Companies including Telstra, Bluescope, and Qantas have joined Coles and Woolworths, as well as Wesfarmers and the Business Council of Australia (BCA) in a major lobbying group campaigning against it. The BCA believes that the effects test proposal would be damaging to competition and the Australian economy: “Small business needs to understand they will not be quarantined from the impact of this change which will apply equally to all business, for example, in regional towns or markets where a small business’s product or service is dominant,” the BCA statement also said that “In these circumstances, small businesses, could be the instigator of actions against other small businesses, who would bear the unintended consequences of additional cost and uncertainty.”
The Small Business minister, Bruce Billson, was understood to have the support of at least six back benchers but not the support of cabinet colleagues Treasurer Joe Hockey, Attorney General George Brandis, Trade minister Andrew Robb, Finance minister Mathias Cormann and Communications minister Malcolm Turnbull. Mr Billson has said that: ‘he won’t shy away from continuing to advocate for section 46 of the Competition Act to be amended, saying SMEs (Small to Medium Enterprises) are disadvantaged under the current application of the law.’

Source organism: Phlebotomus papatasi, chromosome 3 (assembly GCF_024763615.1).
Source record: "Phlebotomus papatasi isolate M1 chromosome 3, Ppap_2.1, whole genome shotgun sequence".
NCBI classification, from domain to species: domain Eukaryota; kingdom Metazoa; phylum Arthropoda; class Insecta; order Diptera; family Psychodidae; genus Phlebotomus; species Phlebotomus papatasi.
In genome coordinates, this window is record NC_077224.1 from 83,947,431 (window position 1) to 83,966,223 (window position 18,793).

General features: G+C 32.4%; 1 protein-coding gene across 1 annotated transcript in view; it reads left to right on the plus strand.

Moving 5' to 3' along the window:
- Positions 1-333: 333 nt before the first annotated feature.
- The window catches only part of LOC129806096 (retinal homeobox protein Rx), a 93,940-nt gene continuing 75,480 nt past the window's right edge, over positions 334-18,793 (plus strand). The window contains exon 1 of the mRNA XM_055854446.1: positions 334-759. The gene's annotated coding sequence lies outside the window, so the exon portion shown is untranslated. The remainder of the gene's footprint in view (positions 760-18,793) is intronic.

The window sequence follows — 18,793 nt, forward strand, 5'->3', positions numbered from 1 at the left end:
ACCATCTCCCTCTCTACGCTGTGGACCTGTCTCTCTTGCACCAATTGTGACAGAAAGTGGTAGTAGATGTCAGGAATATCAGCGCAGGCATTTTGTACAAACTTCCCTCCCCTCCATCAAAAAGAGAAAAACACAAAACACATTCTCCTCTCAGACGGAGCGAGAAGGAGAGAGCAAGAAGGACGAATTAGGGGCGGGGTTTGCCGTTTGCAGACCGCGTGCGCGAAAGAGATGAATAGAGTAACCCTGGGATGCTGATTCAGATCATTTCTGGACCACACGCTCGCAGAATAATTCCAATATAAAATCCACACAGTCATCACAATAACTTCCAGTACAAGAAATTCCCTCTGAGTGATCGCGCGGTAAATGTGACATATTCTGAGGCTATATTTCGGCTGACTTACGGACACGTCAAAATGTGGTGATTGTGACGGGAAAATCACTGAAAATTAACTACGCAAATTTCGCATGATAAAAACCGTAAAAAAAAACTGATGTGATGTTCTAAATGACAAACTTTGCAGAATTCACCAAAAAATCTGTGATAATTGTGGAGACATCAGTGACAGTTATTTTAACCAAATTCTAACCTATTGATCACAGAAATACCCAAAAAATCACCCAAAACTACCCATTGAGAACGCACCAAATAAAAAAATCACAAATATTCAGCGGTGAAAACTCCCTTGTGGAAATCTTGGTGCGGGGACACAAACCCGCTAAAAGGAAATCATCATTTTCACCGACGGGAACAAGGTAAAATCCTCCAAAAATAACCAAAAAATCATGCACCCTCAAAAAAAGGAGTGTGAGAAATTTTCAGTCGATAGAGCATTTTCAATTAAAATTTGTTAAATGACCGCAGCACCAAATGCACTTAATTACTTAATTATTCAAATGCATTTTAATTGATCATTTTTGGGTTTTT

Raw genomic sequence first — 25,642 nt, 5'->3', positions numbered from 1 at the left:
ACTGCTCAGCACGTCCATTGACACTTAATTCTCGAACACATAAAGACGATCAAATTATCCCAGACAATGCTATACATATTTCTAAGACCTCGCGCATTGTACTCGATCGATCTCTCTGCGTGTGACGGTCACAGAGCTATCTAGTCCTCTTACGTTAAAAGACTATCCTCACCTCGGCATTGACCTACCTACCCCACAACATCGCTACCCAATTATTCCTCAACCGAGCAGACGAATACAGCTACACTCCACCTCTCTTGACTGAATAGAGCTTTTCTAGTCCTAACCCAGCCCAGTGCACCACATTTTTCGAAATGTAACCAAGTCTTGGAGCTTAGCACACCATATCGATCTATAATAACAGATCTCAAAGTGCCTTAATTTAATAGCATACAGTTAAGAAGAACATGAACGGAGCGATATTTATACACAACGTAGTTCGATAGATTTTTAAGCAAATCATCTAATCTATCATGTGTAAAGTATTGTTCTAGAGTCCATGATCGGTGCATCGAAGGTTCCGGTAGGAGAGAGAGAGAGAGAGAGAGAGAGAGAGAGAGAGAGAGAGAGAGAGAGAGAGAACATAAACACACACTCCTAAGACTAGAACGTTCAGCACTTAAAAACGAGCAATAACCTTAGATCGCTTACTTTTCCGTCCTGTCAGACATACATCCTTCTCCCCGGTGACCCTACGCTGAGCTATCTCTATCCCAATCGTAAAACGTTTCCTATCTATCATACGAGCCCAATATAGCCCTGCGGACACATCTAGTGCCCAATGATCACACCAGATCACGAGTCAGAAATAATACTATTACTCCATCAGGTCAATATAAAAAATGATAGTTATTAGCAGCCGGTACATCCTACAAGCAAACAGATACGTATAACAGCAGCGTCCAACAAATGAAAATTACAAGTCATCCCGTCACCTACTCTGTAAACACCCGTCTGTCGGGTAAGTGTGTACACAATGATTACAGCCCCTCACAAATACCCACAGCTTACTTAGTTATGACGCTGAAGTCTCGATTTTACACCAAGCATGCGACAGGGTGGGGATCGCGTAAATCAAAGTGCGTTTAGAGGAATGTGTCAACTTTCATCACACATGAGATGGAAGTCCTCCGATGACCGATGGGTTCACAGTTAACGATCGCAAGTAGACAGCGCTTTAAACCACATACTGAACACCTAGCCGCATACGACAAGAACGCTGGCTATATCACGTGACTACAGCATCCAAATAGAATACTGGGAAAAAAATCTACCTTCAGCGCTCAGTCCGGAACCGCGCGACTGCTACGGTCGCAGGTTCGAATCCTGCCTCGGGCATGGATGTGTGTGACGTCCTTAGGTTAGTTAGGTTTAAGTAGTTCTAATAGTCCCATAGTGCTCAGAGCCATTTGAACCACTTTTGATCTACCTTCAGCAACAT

Today on average, every Australian man, woman and child spends $100 a week on food, merchandise, liquor, hardware or petrol at Wesfarmers/Coles or Woolworth’s outlets. Mr Robb said in August 2013 that: “We are an oligopoly community. We shouldn’t fight it.” How that sentiment encourages true competition I don’t know, but it does fly in the face of Mr Billson’s attempts to protect small business from big business abusing its market power. What is also of interest is that Mr Baird’s father, former Liberal minister, Bruce Baird chaired an inquiry into the retail sector in 1999. He described it as “heavily concentrated and oligopolistic in nature” and he expressed concern about predatory pricing and unconscionable market conduct. Out of 332 submissions to the inquiry, 285 were against the increasing power of the big two supermarkets. The 1999 Baird Report from the House of Representatives inquiry cautiously recommends an increase in the Australian Competition and Consumer Commision (ACCC) powers to regulate “unconscionable conduct”.
The big two supermarkets have too much power, by giving them a share of the lottery market even in petrol stations is acquiescing. There is no room for competition let alone for small business with the big two having a monopoly and having the power and money to lobby the government. It’s time that the Government of today or tomorrow addresses this urgently without fear or favour.